Thursday, April 24, 2014

Finding the right balance

With a 3 year old son who's newly graduated from toddlerhood to potty trained preschooler (he's still at home for now), I've found us in a situation most parents can relate to. How to discipline your child. In my struggle, a topic has been on my mind a lot lately. The balance between love and fear. I searched quite a bit about the relationship of love and fear. Many hold the view that love and fear cannot coexist together, that love is a part of our higher self while fear is from our lower self which prevents us from reaching further.

It's a pretty basic concept and it does make sense to a degree. Our fears usually are what transcend into hatred/prejudice and often they hold us back from doing things we may have aspired to achieve. Love, on the other hand is seen as the good guy, the one that allows us to be open minded, to take risks, and to move beyond all the struggle. As a parent, I do want to teach my son love; kind generous love, unconditional love, all sorts of love. But at the same time, I'm not totally bought over about making fear into a bad guy.

Afterall, in the Quran the image of a Fearful God is presented just as much as a Loving God. It's weird though, isn't it? How can we fear someone we love? I think that's the tricky part. Finding the right balance. If we did not have fear, we would commit actions with reckless abandon. A part of human nature needs to have inhibitions in order to maintain some sort of order. Fear gives us structure, guidelines. I tell Ali the stove is extremely hot and not only should he be afraid of the injury it can cause, but also he will be severely punished if he does not obey my rules to stay away from it. I take his safety seriously, even if he is too young to understand that concept yet. It's the same with humans, religion (God, essentially) warns us of punishments for  our actions in order to protect our well being even if we may not always understand it. Too much of fear is what becomes the problem. If all we do is fear God without learning to love him then he becomes a tyrannical monster so controlling that it terrorizes our sense of self and leads people to shy away from religion. Similarly, parents who are too strict often have children who rebel from authority. If they don't rebel then they become so fearful of their actions that they aren't able to make strong, bold decisions on their own. Because, they're too focused on pleasing someone else all the time (someone else being their parents in most cases). Balance. That's what it all comes down to.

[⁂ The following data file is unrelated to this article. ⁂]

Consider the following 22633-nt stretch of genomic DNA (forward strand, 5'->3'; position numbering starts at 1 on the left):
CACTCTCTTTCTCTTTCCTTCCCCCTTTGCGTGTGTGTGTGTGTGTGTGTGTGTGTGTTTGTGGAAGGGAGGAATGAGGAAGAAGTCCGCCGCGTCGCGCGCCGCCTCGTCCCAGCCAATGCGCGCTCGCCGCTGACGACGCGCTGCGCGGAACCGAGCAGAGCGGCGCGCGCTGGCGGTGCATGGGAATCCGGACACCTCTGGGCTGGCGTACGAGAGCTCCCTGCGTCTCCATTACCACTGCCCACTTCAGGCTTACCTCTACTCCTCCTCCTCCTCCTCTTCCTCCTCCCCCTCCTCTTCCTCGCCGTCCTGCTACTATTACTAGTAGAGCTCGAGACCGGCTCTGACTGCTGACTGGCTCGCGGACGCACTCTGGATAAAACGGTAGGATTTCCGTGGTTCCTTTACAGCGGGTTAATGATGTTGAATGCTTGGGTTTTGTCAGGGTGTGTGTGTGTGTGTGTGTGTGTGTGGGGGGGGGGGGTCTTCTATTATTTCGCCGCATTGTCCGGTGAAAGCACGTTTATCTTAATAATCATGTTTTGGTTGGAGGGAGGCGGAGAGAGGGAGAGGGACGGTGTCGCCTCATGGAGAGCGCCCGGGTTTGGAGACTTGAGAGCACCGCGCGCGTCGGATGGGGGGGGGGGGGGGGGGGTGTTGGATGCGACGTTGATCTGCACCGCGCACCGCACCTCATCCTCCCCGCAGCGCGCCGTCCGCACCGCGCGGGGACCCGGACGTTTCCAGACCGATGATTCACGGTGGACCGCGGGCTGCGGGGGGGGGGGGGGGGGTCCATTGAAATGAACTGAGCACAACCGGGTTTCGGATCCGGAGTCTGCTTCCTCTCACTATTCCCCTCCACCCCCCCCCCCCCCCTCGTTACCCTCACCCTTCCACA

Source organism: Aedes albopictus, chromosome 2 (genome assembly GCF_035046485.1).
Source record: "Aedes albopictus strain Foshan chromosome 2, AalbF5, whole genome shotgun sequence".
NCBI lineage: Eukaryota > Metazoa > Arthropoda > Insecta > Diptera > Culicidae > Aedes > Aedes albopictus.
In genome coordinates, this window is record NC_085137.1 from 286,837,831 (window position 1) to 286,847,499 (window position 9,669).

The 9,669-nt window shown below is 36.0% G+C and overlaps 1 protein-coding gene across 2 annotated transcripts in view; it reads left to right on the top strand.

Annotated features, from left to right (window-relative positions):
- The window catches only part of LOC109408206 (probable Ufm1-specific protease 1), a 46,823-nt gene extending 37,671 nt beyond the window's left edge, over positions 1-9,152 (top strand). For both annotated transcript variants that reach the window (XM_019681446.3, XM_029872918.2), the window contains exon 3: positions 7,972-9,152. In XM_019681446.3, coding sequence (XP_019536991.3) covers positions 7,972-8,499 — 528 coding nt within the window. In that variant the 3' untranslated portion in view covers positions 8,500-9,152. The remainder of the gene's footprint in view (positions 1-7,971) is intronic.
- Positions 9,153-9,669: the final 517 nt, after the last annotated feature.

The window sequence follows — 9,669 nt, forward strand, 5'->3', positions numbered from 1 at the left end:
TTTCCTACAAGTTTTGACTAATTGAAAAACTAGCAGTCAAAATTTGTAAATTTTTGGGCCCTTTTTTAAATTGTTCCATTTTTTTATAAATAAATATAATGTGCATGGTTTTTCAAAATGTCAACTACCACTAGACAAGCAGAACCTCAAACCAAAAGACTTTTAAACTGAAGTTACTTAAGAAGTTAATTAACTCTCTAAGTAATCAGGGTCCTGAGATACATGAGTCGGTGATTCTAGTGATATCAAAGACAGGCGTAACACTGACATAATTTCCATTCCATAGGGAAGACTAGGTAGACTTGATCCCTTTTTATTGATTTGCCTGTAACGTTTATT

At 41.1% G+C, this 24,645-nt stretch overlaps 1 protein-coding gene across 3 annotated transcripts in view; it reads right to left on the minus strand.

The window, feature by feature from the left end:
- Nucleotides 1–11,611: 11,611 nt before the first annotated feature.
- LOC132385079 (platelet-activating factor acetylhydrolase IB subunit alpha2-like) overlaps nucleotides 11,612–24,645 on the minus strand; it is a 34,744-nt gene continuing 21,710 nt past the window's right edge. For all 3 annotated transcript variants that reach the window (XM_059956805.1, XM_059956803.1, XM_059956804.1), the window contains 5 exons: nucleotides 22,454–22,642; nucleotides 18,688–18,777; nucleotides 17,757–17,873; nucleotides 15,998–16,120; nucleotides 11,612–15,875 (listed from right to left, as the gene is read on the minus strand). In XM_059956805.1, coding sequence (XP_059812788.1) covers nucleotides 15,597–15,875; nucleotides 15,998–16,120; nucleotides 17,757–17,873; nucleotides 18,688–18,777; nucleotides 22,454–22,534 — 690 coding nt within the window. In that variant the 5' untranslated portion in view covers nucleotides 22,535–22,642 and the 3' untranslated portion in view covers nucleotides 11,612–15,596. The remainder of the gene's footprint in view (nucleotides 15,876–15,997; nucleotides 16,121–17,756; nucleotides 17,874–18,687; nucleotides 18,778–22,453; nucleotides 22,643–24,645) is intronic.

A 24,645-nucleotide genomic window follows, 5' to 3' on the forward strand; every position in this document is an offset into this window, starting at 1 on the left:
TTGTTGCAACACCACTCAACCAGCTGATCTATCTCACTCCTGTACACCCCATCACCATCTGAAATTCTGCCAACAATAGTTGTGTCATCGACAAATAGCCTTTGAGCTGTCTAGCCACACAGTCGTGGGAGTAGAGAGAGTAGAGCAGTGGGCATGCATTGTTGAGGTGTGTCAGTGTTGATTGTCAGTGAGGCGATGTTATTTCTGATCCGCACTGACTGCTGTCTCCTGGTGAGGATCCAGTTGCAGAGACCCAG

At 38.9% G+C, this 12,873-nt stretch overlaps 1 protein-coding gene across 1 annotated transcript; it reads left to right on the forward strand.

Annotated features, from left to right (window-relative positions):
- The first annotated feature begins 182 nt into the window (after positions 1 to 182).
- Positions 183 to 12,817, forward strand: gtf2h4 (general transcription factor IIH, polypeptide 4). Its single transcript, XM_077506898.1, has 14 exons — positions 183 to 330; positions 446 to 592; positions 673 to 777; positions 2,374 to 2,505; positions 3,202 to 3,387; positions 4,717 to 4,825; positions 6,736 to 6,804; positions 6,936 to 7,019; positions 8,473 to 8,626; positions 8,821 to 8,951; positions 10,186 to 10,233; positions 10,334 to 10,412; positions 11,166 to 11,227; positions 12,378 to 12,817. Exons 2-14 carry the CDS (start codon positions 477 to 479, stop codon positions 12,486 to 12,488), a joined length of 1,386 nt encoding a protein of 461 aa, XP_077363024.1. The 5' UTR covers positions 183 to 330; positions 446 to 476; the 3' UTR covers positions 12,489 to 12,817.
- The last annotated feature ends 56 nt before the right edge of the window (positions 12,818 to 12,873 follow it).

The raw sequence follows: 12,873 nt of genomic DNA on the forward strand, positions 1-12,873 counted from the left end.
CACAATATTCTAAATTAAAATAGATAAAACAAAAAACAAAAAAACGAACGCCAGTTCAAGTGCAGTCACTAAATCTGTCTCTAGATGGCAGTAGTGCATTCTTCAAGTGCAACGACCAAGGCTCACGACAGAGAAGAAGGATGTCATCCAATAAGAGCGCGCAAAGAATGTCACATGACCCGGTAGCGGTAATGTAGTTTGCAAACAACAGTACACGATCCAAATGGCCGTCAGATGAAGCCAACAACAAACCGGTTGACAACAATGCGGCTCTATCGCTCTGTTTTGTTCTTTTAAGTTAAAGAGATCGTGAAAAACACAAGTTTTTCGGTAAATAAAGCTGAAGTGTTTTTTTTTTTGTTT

Even with love, we need a balance. Every parent does love his or her children unconditionally, nearly all our actions are motivated by our endless love for these tiny beings. Tiny beings who will one day become big beings, even if that day seems so far away. If we only teach them love then we're depriving them of skills they will desperately need to lead a successful life. Every parent wants to be the good guy, they want to be their child's best friend and to have a close bond. No one needs to be told how to love, it's pretty self explanatory. But the thing is, as a parent if I give into every whim and want of my child out of my love for him I'm enabling a self indulgent, egotistical person. Up until his toddler years, yes it makes sense to indulge in the needs/wants of a child because they are solely dependent on you to provide for them. But, once they reach the age of talking, walking and self expression their personality is forming the foundation of the adult they will one day become. I just don't agree with the notion that I should let him be independent, carefree and behave however he wishes to encourage his growth. Kids need to know that you are the parent and they are the child, this early understanding of roles is crucial. I'm not saying that children should not be given responsibilities or allowed to explore with their own self expression. But kids just like adults, need boundaries. The sooner we learn to accept boundaries the simpler life becomes. Myself included, we all struggle with self control. Self control is a trait which if mastered can make a person highly successful and satisfied in life. So why not try and feed our children little bites of self control instead of self indulgence?

For example, teaching him that he needs to be patient. Teaching this to a 3 year old is probably the hardest task ever. And it inevitably happens that your child will nag you about something most passionately when you are at the end of your rope. This is generally the moment where you are most likely to give in. But what does your child learn from that situation if you do? They learn how to manipulate people who love them to give into their demands. It seems so minor now when all the kid wants is a lollipop. But before you know it that same 3 year old turns into a 30 year old who never learned that life is not always going to go how they want it when they want it. Or it could be, if they keep using love as a way to manipulate others. And that is the biggest misuse of love I could ever imagine.

Check out this article by Times and the famous Marshmallow test to see research on Self Control.

Love and Fear, like day and night, yin and yang. We spend our lives trying to balance them. And perhaps, all those philosophers are probably right. Love is truly the higher self, the part of our being we hope to one day achieve. But we cannot make it up that staircase without a little fear, we must accept that part of our self too. To use it when it's necessary. 

No comments: